The parents did display varied forms of reaction to their children’s behavior. The father, for example, was more hands on. He knew his son was on the wrong, and did what men do best; gave a stern warning. This was an expression of boundary- based discipline (Pedersen 234). The first mother tries to use behavior modification as a disciplinary form. By pinching her daughter, she tries to tell her that the pinching will stop when she complies. She then ignores the daughter so that the reality sinks in. The last mother exudes gentle discipline. She warns her child in a way that does not make him feel guilt or shame. From this, it was evident that the disciplinary actions were hardly based on gender. If anything, then the girl child would have been handled more cautiously, as opposed to the boys, yet, she was the one who received pinches (Pedersen 240).
To some extent, the age of the children also made their parents react to them differently. The father probably knew that talking to a two-year old was a cumbersome task, hence threatening him would be a much viable option. The mother probably interacts a lot with her daughter, which made her first instinct pinch her, because she probably felt the kid was old enough to know. The last child is also treated that way because of his age. For the mom, any other physical reaction could probably affect his emotions due to others’ presence, thus tries to use a more subtle method.
These observations can be able to signal the various parenting styles that parents adapt. The first parent expressed an authoritarian style. He tries to structure his child so that the child can manage his own behavior. Assertion of parental authority is vividly seen by the child’s fear and withdrawal. The first mom applies authoritative parenting style, whereby she is democratic enough to let her daughter go have fun with other kids, but executes punishment when she sees improper behavior. The final mom exhibits a hands-off style in which she seems uninvolved with the child, as she shows very little interaction with the child (Steinberg et al. 129). Each observation suffices to depict an accurate indication of different parenting styles. It, in effect, shows how different parents react to their children’s behavioral adaptations.
Charity begins at home, an implication that this first step that must be explored in building a long term prospect of what children eventually become when they grow up. It influences their characteristics. The parental principles applied shape children throughout their teenage, and later adult years. These ideologies are similar, and cut across to parents across all regions of the world. The child who was criticized by his father will grow up respecting people’s property as a result of his father’s constant warnings and rules of law. The daughter who was pinched may grow up very democratic, caring for others needs and assisting in problem solving. The kid spoilt with love may end up very arrogant and disrespectful, since he would want other people to accord him respect but not reciprocate the same. The child’s developmental outcome, as such, becomes a critical issue that parents ought to consider when bringing up their children. As society views it, there is no more important job than raising children, and parents have been found to have the greatest influence on their development (Steinberg165).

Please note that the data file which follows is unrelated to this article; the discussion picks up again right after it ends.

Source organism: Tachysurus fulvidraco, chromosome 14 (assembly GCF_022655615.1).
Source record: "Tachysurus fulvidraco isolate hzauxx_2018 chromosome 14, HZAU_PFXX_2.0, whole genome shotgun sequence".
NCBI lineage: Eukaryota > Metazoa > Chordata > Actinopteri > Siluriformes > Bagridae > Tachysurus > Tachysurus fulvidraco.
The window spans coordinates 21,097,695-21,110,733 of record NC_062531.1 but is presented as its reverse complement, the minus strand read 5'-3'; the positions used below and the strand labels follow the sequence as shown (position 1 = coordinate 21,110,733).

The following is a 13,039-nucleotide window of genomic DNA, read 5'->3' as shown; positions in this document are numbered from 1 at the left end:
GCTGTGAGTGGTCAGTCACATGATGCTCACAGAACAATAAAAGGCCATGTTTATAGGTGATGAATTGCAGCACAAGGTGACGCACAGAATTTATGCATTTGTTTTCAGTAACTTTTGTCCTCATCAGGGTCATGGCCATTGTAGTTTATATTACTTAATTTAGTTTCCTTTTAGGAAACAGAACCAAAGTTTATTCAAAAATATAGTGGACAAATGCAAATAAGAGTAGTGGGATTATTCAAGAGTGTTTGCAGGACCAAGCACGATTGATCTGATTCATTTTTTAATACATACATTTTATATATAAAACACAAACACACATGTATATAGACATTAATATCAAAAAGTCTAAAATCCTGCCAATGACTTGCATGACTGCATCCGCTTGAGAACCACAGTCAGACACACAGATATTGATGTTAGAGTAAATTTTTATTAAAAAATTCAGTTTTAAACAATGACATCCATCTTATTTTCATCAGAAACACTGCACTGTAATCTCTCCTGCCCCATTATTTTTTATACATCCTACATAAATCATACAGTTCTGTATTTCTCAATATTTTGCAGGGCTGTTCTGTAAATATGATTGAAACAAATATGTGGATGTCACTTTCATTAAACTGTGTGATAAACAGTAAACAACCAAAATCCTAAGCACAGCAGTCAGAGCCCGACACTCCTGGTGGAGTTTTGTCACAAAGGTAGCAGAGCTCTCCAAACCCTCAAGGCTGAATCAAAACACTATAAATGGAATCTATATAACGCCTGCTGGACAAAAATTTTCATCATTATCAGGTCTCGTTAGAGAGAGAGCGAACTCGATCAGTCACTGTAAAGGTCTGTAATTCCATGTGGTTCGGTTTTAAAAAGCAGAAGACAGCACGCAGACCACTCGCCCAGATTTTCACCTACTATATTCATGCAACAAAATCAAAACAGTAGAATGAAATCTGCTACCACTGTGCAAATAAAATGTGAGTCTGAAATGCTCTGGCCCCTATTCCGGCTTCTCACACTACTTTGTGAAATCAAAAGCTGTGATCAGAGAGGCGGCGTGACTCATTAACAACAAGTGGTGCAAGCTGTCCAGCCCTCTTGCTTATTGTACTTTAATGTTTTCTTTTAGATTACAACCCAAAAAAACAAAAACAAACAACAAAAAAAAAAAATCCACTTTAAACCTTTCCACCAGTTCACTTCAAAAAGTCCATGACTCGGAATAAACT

Raising children is something that cannot be thought of as being scientific, and there is no guarantee that following stipulated guidelines will bring about an outcome of perfect parenthood. The observations made are just but an insight to discovering how broad parenting is, and how different parents regard their children with respect to their parental principles (what they want their children to be). Offering sage advice as well as pragmatic steps to follow, all the resources combined help parents apply the science of child development to relationships with children. This has eventually enabled me to see the fact that child upbringing is eminently practical.
Pedersen, Daphne. E. The Good Mother, the Good Father, and the Good Parent: Gendered Definitions of parenting. Journal of Feminist Family Therapy 24/3(2012): 230-246.
Steinberg, Laurence et al. Authoritative parenting and Adolescent adjustment across varied ecological niches. Adolescents and Their Families: Structure, Function, and Parent-Youth Relations 2/1(2012): 129.
Steinberg, Laurence. The 10 basic principles of good parenting. Simon & Schuster, 2005. Print.